We’re all familiar with the mosaic tile that decorates our bathrooms and kitchens. You’ll find mosaic art in the design of pools, too. Aside from these familiar spaces, there are many other unconventional uses and art forms that incorporate mosaic artistry. For instance, in Barcelona, architect Antonio Gaudi used mosaic tiles to articulate the undulating forms found in Parc Guell. Modern artists have developed mosaic techniques and patterns using unusual materials, such as pebbles and buttons.
Patricia Rockwood, a mosaic artist working in Sarasota, FL, embellishes mirror frames with glass beads and crafts fish scales from pennies. She has created a window valence from mosaic tiles, and fashioned a mosaic “runner” spilling over the edge of a mosaic tiled occasional table.
In Naples, FL, Judith Auclair collects unique shells from all over the world and then combines them into eccentric home decor such as mirror frames, lamp bases, and tables. Her shop, Maison Auclair, is so filled with furniture and accessories, that it’s hard to imagine she’s the creator of all those pieces. Her work is called “Shell Art”, and it’s much more sophisticated than much of the kitchy shell-encrusted work you’ll find at arts and craft shows.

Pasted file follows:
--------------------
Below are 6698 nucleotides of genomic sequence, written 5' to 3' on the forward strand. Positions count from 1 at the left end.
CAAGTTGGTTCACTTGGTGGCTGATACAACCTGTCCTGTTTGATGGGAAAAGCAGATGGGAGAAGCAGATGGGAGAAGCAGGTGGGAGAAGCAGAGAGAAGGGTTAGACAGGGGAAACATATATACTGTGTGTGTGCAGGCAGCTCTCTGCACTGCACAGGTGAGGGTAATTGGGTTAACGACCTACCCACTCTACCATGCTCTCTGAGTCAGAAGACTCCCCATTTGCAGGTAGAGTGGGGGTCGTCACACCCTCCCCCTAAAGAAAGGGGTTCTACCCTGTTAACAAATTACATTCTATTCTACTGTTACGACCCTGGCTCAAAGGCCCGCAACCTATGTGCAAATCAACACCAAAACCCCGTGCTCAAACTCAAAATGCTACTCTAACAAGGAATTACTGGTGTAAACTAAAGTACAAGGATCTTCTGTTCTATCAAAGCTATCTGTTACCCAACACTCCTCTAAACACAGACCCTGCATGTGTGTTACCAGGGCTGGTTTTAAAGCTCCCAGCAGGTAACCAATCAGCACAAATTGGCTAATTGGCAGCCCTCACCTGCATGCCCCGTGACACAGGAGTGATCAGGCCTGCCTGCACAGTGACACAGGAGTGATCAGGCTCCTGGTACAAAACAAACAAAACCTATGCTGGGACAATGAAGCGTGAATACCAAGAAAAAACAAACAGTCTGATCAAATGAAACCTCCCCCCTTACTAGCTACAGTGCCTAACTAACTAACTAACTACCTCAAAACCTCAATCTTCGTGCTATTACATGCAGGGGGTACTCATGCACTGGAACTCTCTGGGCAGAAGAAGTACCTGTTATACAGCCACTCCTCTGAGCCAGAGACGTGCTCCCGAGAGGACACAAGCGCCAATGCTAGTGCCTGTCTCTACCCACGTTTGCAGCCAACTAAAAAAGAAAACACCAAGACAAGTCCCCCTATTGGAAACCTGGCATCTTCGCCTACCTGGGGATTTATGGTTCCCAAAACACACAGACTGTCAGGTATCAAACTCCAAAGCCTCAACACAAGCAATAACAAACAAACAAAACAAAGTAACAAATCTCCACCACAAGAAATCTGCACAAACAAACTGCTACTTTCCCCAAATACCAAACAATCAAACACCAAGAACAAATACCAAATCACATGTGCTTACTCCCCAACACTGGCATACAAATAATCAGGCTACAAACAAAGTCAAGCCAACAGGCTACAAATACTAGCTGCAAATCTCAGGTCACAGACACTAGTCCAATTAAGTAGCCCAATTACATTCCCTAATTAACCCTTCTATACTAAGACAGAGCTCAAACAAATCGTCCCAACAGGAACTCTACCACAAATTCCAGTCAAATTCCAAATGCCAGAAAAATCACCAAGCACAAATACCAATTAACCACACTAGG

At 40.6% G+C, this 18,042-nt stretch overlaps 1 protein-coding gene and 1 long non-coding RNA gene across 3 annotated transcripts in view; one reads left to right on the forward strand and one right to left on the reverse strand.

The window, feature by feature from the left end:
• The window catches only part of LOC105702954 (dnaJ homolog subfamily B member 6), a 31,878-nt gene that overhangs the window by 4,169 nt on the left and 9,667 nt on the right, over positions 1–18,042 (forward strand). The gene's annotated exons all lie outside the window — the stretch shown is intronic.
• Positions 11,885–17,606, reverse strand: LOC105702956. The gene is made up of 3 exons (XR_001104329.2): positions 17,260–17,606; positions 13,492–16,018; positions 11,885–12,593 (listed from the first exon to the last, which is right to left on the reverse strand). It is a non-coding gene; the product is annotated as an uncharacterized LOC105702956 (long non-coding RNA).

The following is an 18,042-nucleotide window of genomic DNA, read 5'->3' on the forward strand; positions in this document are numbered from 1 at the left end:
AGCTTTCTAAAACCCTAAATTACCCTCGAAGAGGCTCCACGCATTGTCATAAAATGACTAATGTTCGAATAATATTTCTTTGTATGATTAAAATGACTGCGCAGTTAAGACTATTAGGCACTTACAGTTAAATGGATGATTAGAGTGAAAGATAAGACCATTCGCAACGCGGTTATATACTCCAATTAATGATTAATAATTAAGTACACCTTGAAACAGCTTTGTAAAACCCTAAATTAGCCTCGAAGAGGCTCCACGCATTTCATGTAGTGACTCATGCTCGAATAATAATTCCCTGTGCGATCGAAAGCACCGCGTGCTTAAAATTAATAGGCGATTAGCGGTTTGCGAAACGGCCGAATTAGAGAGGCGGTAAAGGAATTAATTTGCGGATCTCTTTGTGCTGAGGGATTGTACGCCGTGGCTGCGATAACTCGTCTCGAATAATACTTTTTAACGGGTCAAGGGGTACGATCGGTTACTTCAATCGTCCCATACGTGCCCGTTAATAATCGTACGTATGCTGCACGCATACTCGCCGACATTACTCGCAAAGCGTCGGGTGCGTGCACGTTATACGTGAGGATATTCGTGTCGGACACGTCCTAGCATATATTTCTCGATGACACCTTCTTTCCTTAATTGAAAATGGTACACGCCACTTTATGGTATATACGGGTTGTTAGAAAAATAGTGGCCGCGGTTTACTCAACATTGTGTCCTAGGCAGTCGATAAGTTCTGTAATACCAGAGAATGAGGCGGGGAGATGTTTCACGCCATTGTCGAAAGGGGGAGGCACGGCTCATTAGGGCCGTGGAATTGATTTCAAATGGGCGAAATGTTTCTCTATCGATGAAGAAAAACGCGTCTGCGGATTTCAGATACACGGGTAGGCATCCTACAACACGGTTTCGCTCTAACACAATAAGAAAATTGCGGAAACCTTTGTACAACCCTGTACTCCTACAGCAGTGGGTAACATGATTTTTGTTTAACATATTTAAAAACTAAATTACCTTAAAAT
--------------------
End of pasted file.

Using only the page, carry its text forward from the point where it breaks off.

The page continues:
Molly B. Right paints her designs onto sheet metal. Then she applies bottle caps over the image to create Bottle Cap mosaics. The resulting images have an almost photographic realism to them, which adds to the viewer’s surprise when they realize the medium is reclaimed bottle caps.
Jeffrey Bale found a use for his lifetime collection of pebbles, when he learned how to create mosaic art with them. For an article in FineGardening ezin, he made a Pebble Mosaic “rug” inspired by Persian carpet design. Once he’s satisfied with his design, he sets the pebbles in mortar.
NJ Transit commissioned mosaic artist Yakov Hanansen to design mosaic illustrations for a new entrance structure at New York City’s Penn Station. He made eleven panels, and each was set into the marble surface on either side of the escalator that takes commuters down to the train station below.
The New York City subway system has hired mosaic artists to create station-specific mosaic art for many years. There’s even a Web site that lets you search for specific subway stations and view photos of the mosaics created for each station.
MetroNorth Commuter Railroad, which serves Westchester and Connecticut destinations, also has an environmental art program. For example, the train station at Dobbs Ferry NY, on the Hudson Line, welcomes travelers home with a large scale mosaic mural of stylized flowers in bright colors.
Source by Susan Bilenker